If you want to save money in the long term and lower your monthly payments in the short term, refinancing your auto loan could be a smart move. To refinance a car loan simply means taking out a new secured loan to pay off the balance of your current loan, using your vehicle as collateral.
The benefits of getting a refinanced auto loan generally include:
- A better annual interest rate
- Extended terms
- Lower monthly payments
- 30-day break between payments, depending on the closing date
The best candidate for auto refinancing is someone who bought his car within the last few years and whose credit score has improved since then. If you have repaired your credit since your last car purchase, you’ll likely get a better interest rate on any new car loans. Even though you might pay more interest overall by extending the auto refinance loan, you’ll reduce the amount you pay each month.
For these reasons, auto loan refinancing can help you negotiate a lower monthly payment. If you qualify for refinancing and are ready to take action, here’s how to do it in six easy steps.
1. Research the Requirements
Not all lenders have the same car loan refinance requirements, so be sure to do your research before applying for a particular loan. For example, Bank of America requires that you have at least $5,000 remaining on your loan — unless you live in South Carolina or Minnesota, in which case the minimum remaining balance is $7,500 — and that your car is less than 10 years old with no more than 125,000 miles on the odometer.
Chase Bank has stricter criteria for auto loan refinancing: The car must be less than five years old and have a maximum of 75,000 miles on it — 25,000 miles less than Bank of America’s limit.
2. Calculate Your Savings
Several banks and credit unions — such as Wells Fargo, Bank of America and Nationwide Bank — offer an online auto loan refinance calculator that will assess your savings. Simply enter the requested information — like how much you want to borrow, your desired terms and your credit score — and it will give you an estimate.
It’s a good idea to calculate any potential savings on a new loan before you gather the required information and fill out the application. That way, if you discover that the savings aren’t worth it or you don’t qualify, you haven’t wasted your time.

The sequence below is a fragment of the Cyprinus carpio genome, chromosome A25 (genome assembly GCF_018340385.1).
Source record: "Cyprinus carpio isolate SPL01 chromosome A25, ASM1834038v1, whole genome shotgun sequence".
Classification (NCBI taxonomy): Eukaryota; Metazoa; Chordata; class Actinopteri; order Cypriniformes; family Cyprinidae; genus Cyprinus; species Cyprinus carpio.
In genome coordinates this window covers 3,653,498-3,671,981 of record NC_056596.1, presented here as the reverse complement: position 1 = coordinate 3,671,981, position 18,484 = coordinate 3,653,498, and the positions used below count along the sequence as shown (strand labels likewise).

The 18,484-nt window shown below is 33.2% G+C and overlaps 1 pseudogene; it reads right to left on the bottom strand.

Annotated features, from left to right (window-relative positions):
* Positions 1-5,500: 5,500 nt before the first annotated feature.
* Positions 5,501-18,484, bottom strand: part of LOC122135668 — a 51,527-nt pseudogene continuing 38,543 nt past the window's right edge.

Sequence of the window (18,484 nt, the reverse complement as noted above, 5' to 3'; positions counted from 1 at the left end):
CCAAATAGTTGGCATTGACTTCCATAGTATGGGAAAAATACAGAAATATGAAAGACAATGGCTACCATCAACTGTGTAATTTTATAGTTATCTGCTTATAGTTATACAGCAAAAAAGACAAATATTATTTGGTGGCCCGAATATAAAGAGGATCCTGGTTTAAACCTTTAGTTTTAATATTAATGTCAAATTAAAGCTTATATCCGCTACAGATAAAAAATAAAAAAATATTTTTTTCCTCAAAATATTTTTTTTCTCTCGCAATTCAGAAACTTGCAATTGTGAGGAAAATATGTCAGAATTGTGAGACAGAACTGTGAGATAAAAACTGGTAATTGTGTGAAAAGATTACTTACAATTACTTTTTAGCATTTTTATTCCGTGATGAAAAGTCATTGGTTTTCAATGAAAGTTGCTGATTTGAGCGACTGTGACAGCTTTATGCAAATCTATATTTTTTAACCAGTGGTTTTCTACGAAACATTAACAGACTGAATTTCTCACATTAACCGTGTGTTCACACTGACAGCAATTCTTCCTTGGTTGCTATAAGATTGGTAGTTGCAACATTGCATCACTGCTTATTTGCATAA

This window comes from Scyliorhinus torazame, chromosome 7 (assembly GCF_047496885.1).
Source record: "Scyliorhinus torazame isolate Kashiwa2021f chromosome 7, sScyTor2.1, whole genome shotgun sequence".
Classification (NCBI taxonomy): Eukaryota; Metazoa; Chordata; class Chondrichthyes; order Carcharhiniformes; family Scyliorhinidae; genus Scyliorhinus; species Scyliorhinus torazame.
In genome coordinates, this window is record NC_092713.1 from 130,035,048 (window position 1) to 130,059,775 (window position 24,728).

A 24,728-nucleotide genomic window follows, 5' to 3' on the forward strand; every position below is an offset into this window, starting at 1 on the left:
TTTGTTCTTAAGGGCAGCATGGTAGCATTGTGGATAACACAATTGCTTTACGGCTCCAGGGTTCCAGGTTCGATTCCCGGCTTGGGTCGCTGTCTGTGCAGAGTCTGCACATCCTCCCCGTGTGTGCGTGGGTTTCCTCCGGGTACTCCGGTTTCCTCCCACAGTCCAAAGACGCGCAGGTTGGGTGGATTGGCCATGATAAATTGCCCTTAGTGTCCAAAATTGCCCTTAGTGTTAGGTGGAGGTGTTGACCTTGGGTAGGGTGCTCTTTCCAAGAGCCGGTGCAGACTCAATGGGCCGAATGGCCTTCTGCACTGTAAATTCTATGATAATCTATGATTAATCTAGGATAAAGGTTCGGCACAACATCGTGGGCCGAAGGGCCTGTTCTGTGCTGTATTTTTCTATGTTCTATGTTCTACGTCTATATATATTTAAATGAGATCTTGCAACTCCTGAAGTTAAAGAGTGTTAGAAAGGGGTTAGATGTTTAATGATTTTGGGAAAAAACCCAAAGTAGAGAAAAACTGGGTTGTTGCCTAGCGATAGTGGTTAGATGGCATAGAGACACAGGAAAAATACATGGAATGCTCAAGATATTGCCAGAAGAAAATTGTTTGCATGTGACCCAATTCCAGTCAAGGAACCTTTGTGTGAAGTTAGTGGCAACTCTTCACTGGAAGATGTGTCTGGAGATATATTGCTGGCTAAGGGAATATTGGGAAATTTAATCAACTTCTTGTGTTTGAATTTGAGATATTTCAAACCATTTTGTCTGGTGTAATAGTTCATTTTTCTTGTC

3. Look Into Prepayment Penalties
Some lenders will actually penalize you for paying off a loan early, as this cuts into the profits they make on interest. So before you refinance, make sure there are no early payment penalties on your original auto loan.
In addition, some lenders require that you pay off the interest before you even touch the principal — to ensure that they receive the full interest amount — which means that there is no benefit to your paying off the loan early.
Another reason to read your contract carefully is that if you have a pre-computed auto loan, then you are obligated to pay the interest and principal in full, regardless of how soon you pay it off.
4. Gather Your Info
Now that you know you qualify for auto loan refinancing and you’re likely to see substantial savings without being penalized, collect all the essential information you’ll need — the make and model of your car, the current value and the odometer reading — to apply for a refinanced loan.
Be prepared to share your current loan details as lenders will want to verify:
- How much you’re paying in interest
- How much you still owe
- How much time is left on the loan
5. Shop Around
When shopping around for a new car loan, it’s a good idea to start with any banks you already have an account with as they might offer deals for customers. Wells Fargo, for example, provides a rate discount for customers who have a qualifying checking account.
It’s wise to get quotes from several types of lenders — banks, credit unions and car dealerships — because they’re likely to offer a variety of different auto refinance rates, some better than others.
See if the lender you’re interested in provides online prequalification and auto refinance quotes. Getting online quotes is an easy way to start comparing prices and getting a better idea of what each lender offers in terms of APR, length of loan and any special terms.
Be sure that you understand all penalties, late fees, finance charges and conditions for repossession so there are no surprises down the road.
6. Submit Your Application
Once you have found an offer that works for you, it’s time to submit your application.
Many banks, like Wells Fargo and Bank of America, allow you to apply for a loan online. If you’re approved, you might be required to provide additional documents — like a notarized power of attorney for your vehicle’s title. Some banks, like Chase, ask that you mail or bring in the signed paperwork.
The lender will take care of paying off your old loan and setting up your new payments, either by mail or online, and then you’re free to enjoy your new, lower rates.